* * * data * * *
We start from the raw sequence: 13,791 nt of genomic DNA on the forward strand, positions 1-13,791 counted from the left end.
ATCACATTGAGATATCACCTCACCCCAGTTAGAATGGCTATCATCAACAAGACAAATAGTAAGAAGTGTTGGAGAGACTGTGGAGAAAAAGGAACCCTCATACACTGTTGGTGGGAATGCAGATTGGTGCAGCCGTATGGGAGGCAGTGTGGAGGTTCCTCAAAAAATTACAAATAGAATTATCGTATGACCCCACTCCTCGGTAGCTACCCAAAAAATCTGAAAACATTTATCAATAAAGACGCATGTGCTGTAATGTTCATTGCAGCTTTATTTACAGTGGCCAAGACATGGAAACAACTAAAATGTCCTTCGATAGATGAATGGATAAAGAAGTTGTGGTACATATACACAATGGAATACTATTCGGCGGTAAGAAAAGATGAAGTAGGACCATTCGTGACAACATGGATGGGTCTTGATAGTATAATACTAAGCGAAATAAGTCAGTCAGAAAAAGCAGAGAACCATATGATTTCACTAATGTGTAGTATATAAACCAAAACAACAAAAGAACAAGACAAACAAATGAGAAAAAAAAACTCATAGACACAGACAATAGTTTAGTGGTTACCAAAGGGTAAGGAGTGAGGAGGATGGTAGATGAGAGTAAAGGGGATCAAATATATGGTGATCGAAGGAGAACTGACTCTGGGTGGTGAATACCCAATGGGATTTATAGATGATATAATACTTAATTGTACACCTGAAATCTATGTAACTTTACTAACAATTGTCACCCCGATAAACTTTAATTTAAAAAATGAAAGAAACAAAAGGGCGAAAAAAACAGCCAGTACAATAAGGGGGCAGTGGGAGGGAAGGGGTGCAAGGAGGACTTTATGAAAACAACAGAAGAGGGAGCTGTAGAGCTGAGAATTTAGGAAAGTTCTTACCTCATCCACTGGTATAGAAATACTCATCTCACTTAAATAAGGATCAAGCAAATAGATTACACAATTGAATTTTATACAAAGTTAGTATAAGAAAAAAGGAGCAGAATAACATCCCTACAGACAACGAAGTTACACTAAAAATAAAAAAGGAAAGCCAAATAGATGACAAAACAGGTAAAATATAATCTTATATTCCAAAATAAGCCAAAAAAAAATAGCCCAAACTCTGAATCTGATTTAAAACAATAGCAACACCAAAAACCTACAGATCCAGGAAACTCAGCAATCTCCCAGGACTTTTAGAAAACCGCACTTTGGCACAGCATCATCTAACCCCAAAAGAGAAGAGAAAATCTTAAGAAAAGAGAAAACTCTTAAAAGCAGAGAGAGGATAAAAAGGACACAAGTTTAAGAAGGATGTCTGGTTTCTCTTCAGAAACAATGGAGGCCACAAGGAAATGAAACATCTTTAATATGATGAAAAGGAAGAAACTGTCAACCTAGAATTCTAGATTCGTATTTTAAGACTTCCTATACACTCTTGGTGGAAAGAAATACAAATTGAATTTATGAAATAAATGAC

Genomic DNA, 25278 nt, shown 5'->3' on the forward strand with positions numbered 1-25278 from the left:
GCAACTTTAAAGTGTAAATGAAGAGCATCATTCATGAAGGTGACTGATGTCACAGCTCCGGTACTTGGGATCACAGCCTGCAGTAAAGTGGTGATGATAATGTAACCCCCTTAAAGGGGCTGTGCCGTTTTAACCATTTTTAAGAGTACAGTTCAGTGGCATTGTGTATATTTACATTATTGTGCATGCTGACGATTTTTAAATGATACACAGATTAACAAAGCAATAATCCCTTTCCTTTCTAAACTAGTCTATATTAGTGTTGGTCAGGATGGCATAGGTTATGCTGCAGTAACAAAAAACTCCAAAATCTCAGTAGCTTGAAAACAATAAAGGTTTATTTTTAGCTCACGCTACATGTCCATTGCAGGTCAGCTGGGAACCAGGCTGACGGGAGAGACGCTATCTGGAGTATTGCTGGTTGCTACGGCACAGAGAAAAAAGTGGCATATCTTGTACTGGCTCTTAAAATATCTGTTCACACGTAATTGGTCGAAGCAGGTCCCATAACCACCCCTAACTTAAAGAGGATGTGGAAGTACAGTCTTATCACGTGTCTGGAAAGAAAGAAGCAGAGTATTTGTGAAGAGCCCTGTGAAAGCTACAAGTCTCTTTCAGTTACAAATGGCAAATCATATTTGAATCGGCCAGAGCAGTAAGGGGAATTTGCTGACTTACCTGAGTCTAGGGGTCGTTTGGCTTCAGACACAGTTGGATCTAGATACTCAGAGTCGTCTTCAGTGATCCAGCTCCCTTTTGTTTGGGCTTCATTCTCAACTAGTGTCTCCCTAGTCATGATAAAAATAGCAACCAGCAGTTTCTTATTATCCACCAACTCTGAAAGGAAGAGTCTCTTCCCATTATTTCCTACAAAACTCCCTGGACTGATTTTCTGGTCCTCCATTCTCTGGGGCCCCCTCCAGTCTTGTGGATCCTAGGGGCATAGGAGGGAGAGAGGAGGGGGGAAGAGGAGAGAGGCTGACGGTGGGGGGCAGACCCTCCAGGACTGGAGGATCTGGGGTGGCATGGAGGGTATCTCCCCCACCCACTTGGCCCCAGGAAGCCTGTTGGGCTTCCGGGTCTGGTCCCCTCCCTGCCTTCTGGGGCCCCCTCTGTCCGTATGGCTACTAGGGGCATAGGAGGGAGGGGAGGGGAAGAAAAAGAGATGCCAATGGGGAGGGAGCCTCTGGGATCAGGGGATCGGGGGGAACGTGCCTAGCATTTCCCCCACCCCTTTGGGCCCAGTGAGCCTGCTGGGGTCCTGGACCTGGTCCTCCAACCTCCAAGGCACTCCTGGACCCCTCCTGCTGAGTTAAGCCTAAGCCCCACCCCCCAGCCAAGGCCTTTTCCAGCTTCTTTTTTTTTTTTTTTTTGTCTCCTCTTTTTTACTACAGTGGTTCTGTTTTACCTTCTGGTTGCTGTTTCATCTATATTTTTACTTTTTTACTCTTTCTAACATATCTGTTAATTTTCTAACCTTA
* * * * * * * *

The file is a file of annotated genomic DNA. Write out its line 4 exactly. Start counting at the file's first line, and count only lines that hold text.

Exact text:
GCAACTTTAAAGTGTAAATGAAGAGCATCATTCATGAAGGTGACTGATGTCACAGCTCCGGTACTTGGGATCACAGCCTGCAGTAAAGTGGTGATGATAATGTAACCCCCTTAAAGGGGCTGTGCCGTTTTAACCATTTTTAAGAGTACAGTTCAGTGGCATTGTGTATATTTACATTATTGTGCATGCTGACGATTTTTAAATGATACACAGATTAACAAAGCAATAATCCCTTTCCTTTCTAAACTAGTCTATATTAGTGTTGGTCAGGATGGCATAGGTTATGCTGCAGTAACAAAAAACTCCAAAATCTCAGTAGCTTGAAAACAATAAAGGTTTATTTTTAGCTCACGCTACATGTCCATTGCAGGTCAGCTGGGAACCAGGCTGACGGGAGAGACGCTATCTGGAGTATTGCTGGTTGCTACGGCACAGAGAAAAAAGTGGCATATCTTGTACTGGCTCTTAAAATATCTGTTCACACGTAATTGGTCGAAGCAGGTCCCATAACCACCCCTAACTTAAAGAGGATGTGGAAGTACAGTCTTATCACGTGTCTGGAAAGAAAGAAGCAGAGTATTTGTGAAGAGCCCTGTGAAAGCTACAAGTCTCTTTCAGTTACAAATGGCAAATCATATTTGAATCGGCCAGAGCAGTAAGGGGAATTTGCTGACTTACCTGAGTCTAGGGGTCGTTTGGCTTCAGACACAGTTGGATCTAGATACTCAGAGTCGTCTTCAGTGATCCAGCTCCCTTTTGTTTGGGCTTCATTCTCAACTAGTGTCTCCCTAGTCATGATAAAAATAGCAACCAGCAGTTTCTTATTATCCACCAACTCTGAAAGGAAGAGTCTCTTCCCATTATTTCCTACAAAACTCCCTGGACTGATTTTCTGGTCCTCCATTCTCTGGGGCCCCCTCCAGTCTTGTGGATCCTAGGGGCATAGGAGGGAGAGAGGAGGGGGGAAGAGGAGAGAGGCTGACGGTGGGGGGCAGACCCTCCAGGACTGGAGGATCTGGGGTGGCATGGAGGGTATCTCCCCCACCCACTTGGCCCCAGGAAGCCTGTTGGGCTTCCGGGTCTGGTCCCCTCCCTGCCTTCTGGGGCCCCCTCTGTCCGTATGGCTACTAGGGGCATAGGAGGGAGGGGAGGGGAAGAAAAAGAGATGCCAATGGGGAGGGAGCCTCTGGGATCAGGGGATCGGGGGGAACGTGCCTAGCATTTCCCCCACCCCTTTGGGCCCAGTGAGCCTGCTGGGGTCCTGGACCTGGTCCTCCAACCTCCAAGGCACTCCTGGACCCCTCCTGCTGAGTTAAGCCTAAGCCCCACCCCCCAGCCAAGGCCTTTTCCAGCTTCTTTTTTTTTTTTTTTTTGTCTCCTCTTTTTTACTACAGTGGTTCTGTTTTACCTTCTGGTTGCTGTTTCATCTATATTTTTACTTTTTTACTCTTTCTAACATATCTGTTAATTTTCTAACCTTA